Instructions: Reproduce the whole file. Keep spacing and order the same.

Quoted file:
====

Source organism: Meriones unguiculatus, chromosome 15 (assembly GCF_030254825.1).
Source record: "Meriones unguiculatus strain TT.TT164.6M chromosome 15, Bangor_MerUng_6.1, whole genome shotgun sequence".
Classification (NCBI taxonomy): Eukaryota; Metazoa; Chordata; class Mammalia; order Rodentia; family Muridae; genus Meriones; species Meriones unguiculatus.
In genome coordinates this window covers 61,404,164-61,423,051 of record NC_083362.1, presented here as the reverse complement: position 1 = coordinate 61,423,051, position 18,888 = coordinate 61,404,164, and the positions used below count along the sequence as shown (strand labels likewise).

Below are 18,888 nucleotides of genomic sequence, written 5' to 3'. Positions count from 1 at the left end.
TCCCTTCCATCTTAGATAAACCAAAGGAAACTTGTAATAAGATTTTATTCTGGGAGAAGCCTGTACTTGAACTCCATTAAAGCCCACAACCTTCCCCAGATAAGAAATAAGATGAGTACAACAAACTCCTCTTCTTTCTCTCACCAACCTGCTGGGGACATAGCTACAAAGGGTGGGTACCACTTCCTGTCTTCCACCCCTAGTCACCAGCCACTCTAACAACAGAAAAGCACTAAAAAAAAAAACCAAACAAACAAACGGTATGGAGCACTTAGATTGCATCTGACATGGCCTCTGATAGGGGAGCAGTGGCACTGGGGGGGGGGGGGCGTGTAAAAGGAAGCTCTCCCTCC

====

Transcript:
Source organism: Meriones unguiculatus, chromosome 15 (assembly GCF_030254825.1).
Source record: "Meriones unguiculatus strain TT.TT164.6M chromosome 15, Bangor_MerUng_6.1, whole genome shotgun sequence".
Classification (NCBI taxonomy): Eukaryota; Metazoa; Chordata; class Mammalia; order Rodentia; family Muridae; genus Meriones; species Meriones unguiculatus.
In genome coordinates this window covers 61,404,164-61,423,051 of record NC_083362.1, presented here as the reverse complement: position 1 = coordinate 61,423,051, position 18,888 = coordinate 61,404,164, and the positions used below count along the sequence as shown (strand labels likewise).

Below are 18,888 nucleotides of genomic sequence, written 5' to 3'. Positions count from 1 at the left end.
TCCCTTCCATCTTAGATAAACCAAAGGAAACTTGTAATAAGATTTTATTCTGGGAGAAGCCTGTACTTGAACTCCATTAAAGCCCACAACCTTCCCCAGATAAGAAATAAGATGAGTACAACAAACTCCTCTTCTTTCTCTCACCAACCTGCTGGGGACATAGCTACAAAGGGTGGGTACCACTTCCTGTCTTCCACCCCTAGTCACCAGCCACTCTAACAACAGAAAAGCACTAAAAAAAAAAACCAAACAAACAAACGGTATGGAGCACTTAGATTGCATCTGACATGGCCTCTGATAGGGGAGCAGTGGCACTGGGGGGGGGGGGGCGTGTAAAAGGAAGCTCTCCCTCC